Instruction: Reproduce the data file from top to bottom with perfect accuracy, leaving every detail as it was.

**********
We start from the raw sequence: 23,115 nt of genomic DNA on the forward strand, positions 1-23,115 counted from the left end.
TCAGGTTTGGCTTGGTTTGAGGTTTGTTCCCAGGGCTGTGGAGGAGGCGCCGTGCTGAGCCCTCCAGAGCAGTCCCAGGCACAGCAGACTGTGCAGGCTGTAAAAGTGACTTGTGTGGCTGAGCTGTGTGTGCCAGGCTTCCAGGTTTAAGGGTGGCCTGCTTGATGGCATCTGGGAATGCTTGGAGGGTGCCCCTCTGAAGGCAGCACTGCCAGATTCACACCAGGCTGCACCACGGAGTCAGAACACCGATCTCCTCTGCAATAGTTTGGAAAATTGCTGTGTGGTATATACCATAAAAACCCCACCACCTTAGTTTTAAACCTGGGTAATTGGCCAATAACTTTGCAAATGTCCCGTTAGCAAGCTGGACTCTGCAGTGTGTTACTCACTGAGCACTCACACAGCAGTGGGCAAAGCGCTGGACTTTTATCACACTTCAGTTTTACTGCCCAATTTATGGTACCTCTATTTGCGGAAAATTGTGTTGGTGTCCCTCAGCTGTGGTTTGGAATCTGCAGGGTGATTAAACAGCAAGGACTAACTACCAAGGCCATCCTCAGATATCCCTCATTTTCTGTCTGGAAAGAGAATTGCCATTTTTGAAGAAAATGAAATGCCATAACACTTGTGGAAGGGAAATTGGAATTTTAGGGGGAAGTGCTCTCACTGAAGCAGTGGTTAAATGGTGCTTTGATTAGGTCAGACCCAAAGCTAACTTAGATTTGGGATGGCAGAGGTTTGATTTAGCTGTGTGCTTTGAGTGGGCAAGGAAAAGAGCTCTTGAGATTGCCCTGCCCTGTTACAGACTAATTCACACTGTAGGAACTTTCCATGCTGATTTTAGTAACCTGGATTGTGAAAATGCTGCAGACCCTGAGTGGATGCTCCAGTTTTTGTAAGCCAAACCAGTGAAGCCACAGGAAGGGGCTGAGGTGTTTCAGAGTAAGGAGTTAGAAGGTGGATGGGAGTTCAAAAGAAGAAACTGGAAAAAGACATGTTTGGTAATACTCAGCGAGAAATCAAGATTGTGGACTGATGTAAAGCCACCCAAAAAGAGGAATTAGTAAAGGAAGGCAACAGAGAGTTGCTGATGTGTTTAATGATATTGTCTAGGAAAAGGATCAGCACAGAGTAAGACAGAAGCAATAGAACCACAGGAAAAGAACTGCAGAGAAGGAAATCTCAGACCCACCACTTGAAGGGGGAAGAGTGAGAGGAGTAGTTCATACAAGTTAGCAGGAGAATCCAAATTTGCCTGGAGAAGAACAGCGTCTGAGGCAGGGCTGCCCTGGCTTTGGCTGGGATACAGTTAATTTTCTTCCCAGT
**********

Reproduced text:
We start from the raw sequence: 23,115 nt of genomic DNA on the forward strand, positions 1-23,115 counted from the left end.
TCAGGTTTGGCTTGGTTTGAGGTTTGTTCCCAGGGCTGTGGAGGAGGCGCCGTGCTGAGCCCTCCAGAGCAGTCCCAGGCACAGCAGACTGTGCAGGCTGTAAAAGTGACTTGTGTGGCTGAGCTGTGTGTGCCAGGCTTCCAGGTTTAAGGGTGGCCTGCTTGATGGCATCTGGGAATGCTTGGAGGGTGCCCCTCTGAAGGCAGCACTGCCAGATTCACACCAGGCTGCACCACGGAGTCAGAACACCGATCTCCTCTGCAATAGTTTGGAAAATTGCTGTGTGGTATATACCATAAAAACCCCACCACCTTAGTTTTAAACCTGGGTAATTGGCCAATAACTTTGCAAATGTCCCGTTAGCAAGCTGGACTCTGCAGTGTGTTACTCACTGAGCACTCACACAGCAGTGGGCAAAGCGCTGGACTTTTATCACACTTCAGTTTTACTGCCCAATTTATGGTACCTCTATTTGCGGAAAATTGTGTTGGTGTCCCTCAGCTGTGGTTTGGAATCTGCAGGGTGATTAAACAGCAAGGACTAACTACCAAGGCCATCCTCAGATATCCCTCATTTTCTGTCTGGAAAGAGAATTGCCATTTTTGAAGAAAATGAAATGCCATAACACTTGTGGAAGGGAAATTGGAATTTTAGGGGGAAGTGCTCTCACTGAAGCAGTGGTTAAATGGTGCTTTGATTAGGTCAGACCCAAAGCTAACTTAGATTTGGGATGGCAGAGGTTTGATTTAGCTGTGTGCTTTGAGTGGGCAAGGAAAAGAGCTCTTGAGATTGCCCTGCCCTGTTACAGACTAATTCACACTGTAGGAACTTTCCATGCTGATTTTAGTAACCTGGATTGTGAAAATGCTGCAGACCCTGAGTGGATGCTCCAGTTTTTGTAAGCCAAACCAGTGAAGCCACAGGAAGGGGCTGAGGTGTTTCAGAGTAAGGAGTTAGAAGGTGGATGGGAGTTCAAAAGAAGAAACTGGAAAAAGACATGTTTGGTAATACTCAGCGAGAAATCAAGATTGTGGACTGATGTAAAGCCACCCAAAAAGAGGAATTAGTAAAGGAAGGCAACAGAGAGTTGCTGATGTGTTTAATGATATTGTCTAGGAAAAGGATCAGCACAGAGTAAGACAGAAGCAATAGAACCACAGGAAAAGAACTGCAGAGAAGGAAATCTCAGACCCACCACTTGAAGGGGGAAGAGTGAGAGGAGTAGTTCATACAAGTTAGCAGGAGAATCCAAATTTGCCTGGAGAAGAACAGCGTCTGAGGCAGGGCTGCCCTGGCTTTGGCTGGGATACAGTTAATTTTCTTCCCAGT